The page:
II. DISCUSSION A. May 20 Search of Thomas's Vehicle
Thomas contends that evidence obtained during the search of his vehicle should be suppressed because the police did not have sufficient grounds to stop him. Based on the evidence presented at the suppression hearing, this contention is without merit.
Police are allowed to conduct an investigatory search of an individual when they have a reasonable suspicion that the individual is involved in criminal activity. See Terry v. Ohio, 392 U.S. 1, 88 S.Ct. 1868 (1968);United States v. Mikell, 102 F.3d 470, 474 (11th Cir. 1996). The reasonable suspicion standard is met when officers are "able to point to specific and articulable facts which, taken together with rational inferences from those facts, reasonably warrant that intrusion." Terry, 392 U.S. at 21, 86 S.Ct. at 1879. Reasonable suspicion arises out of the totality of the circumstances, including the collective knowledge of all officers involved in the stop. See United States v. Pruitt, 174 F.3d 1215, 1219 (11th Cir. 1999); United States v. Williams, 876 F.2d 1521, 1523 (11th Cir. 1989).
Police established reasonable suspicion when the search of Thomas's residence — conducted under authority of a search warrant that is not challenged by Thomas — uncovered methamphetamine, a large amount of currency, and assorted drug paraphernalia. When the search was conducted, Thomas was not present. There is no question, though, that the residence was Thomas's and that he had sold controlled substances to a cooperating individual the day before. After the search, police were put on the lookout for Thomas. The controlled purchase on May 19 and the discovery of drugs and drug paraphernalia during the May 20 house search established specific and articulable facts pointing to Thomas's involvement in criminal activity. Although Ward did not have personal knowledge of the search when he stopped Thomas at the Wal-Mart, these specific facts were in the collective knowledge of the police at the time of the stop. Accordingly, Thomas's fourth-amendment rights were not violated and the evidence obtained on May 20 is not due to be excluded.
Officer Crawford, who did have first-hand knowledge of the search and the discovery of methamphetamine in Thomas's residence, arrived at the scene shortly after the initial stop, informed Thomas of the situation, and, with Officer Ward, conducted the search of Thomas's vehicle and person.
B. June 21 Search of Thomas's Vehicle
Thomas challenges the June 21 search of his vehicle on three grounds. First, he argues that Sutley did not have probable cause to stop him because he had not violated any traffic laws and that Sutley stopped him on a false pretext because of alleged involvement with the sale of methamphetamine. Second, Thomas argues that he was improperly detained after the necessary paperwork for the citation had been completed. He concludes that it was only on account of this unconstitutional seizure that the drug-detection dog surveyed his vehicle. Third, Thomas contends that the drug-detection dog did not in fact alert when it sniffed the exterior of his car, giving Sutley no reason to conduct an internal search.
Sutley confirmed at the suppression hearing that he had participated in the May 20 search of Thomas's residence and that by the end of the traffic stop, he had remembered Thomas and connection to that search.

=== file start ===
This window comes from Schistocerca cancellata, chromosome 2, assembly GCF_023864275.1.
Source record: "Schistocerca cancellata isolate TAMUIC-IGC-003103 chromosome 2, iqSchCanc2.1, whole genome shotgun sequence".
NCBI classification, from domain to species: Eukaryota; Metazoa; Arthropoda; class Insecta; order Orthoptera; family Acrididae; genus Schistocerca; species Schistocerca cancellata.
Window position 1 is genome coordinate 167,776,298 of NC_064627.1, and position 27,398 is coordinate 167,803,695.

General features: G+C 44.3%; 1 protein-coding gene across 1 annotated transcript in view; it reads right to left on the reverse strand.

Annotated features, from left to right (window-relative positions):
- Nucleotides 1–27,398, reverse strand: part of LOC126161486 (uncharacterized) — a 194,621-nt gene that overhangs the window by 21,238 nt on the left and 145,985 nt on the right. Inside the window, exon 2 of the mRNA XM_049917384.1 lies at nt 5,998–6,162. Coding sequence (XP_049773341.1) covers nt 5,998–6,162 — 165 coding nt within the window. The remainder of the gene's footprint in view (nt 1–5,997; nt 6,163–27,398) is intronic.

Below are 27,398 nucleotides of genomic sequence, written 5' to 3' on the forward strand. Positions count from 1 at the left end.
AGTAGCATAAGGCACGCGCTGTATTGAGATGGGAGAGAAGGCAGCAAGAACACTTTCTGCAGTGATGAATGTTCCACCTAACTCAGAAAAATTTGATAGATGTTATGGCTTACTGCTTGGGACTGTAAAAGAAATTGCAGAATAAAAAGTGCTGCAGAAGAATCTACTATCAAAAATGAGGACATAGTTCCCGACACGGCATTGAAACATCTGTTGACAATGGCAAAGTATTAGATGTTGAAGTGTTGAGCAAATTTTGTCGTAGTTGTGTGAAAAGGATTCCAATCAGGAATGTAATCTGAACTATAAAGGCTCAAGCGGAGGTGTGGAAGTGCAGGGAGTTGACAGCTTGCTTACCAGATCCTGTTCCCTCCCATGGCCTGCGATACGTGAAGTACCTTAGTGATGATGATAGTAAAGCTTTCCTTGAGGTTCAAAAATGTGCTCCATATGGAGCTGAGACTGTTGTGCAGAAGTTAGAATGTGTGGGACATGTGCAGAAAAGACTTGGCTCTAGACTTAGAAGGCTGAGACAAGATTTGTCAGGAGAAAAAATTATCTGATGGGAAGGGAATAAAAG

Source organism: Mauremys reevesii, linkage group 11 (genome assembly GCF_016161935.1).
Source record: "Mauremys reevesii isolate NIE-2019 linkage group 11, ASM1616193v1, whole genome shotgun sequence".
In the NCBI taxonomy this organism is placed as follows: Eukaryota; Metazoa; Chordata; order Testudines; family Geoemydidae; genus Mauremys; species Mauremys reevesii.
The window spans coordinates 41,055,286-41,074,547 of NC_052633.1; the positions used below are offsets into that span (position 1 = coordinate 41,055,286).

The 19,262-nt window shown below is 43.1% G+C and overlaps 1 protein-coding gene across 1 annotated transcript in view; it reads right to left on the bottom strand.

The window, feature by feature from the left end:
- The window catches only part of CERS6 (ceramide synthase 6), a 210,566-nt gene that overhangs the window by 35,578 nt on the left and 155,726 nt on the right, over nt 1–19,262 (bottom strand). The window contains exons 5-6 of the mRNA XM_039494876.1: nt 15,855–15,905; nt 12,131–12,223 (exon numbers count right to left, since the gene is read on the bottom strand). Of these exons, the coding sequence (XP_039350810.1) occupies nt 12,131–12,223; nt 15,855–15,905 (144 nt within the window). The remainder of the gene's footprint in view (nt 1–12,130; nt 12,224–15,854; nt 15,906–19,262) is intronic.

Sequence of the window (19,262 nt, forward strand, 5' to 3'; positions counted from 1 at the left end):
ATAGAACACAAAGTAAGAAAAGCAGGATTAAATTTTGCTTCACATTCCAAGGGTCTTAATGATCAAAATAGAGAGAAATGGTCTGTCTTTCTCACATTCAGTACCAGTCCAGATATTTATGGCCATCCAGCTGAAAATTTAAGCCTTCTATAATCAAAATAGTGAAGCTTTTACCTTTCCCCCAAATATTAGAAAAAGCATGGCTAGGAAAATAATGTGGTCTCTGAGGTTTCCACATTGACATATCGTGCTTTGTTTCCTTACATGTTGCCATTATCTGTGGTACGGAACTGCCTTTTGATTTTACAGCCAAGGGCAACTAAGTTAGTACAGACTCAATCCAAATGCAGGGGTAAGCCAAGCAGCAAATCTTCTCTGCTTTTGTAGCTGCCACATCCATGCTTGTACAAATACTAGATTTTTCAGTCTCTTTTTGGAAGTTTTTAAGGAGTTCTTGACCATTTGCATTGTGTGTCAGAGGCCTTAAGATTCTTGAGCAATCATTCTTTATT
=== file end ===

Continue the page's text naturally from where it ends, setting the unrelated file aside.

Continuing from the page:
The government proffered testimony from Sutley and a videotape of the stop taken from Sutley's vehicle. The tape did not record Davis's alleged traffic violation, but does show Sutley's post-stop conversation with Thomas and the dog sniff outside and around his vehicle. Thomas testified as to his version of events and conducted a test to show that a drug dog could not alert on the amount of drugs allegedly found in his vehicle. Eased on the evidence, the court concludes that the stop was made with probable cause and that the subsequent search of the defendant vehicle did not violate the fourth amendment.
Although a videotape of this tout was not submitted to the court, the parties did submit a joint stipulation to its contents. See Joint Stipulation filed June 20, 2001.
As to the grounds for the traffic stop, Thomas argues he did in fact use his turn signal and alternatively that, if he did not, he was not required by Alabama law to do so. Whether Thomas used his turn signal is a question of credibility: it is Davis's word against sutley's because there is no other corroborating evidence in the record. It is not disputed that Sutley was in a position to observe Davis's use of, or failure to use, his turn signal. The court credits Sutley's testimony and finds Thomas did not use his signal.
The court also finds that Sutley had probable cause to believe Thomas has violated Alabama's motor vehicle laws. Thomas was making a right turn in a "turn-only" lane. Sutley contends that Thomas was required to use his right-turn signal (1) when he first entered the turn-only lane and (2) when he reached the end of the lane and began to make his turn. Thomas counters that a signal was not required because he merged, rather than turned, into the lane and that once in it, a right turn was required.
The parties dispute the application of 1975 Ala. Code § 32-5A-133 at this particular intersection. This code section requires a motorist to use his turn signal whenever moving his vehicle left or right "unless and until such movement can be made with reasonable safety." There is no specific rule governing the use of a turn signal when merging into a turn-only lane, though it is clear that the law neither differentiates between a "merge" and a "lane change," nor requires a different standard for vehicles in a "turn-only" lane.
Section 32-5A-133 provides:
"Turning movements and required signals.
(a) No person shall turn a vehicle or move right or left upon a roadway unless and until such movement can be made with reasonable safety nor without giving an appropriate signal in the manner hereinafter provided.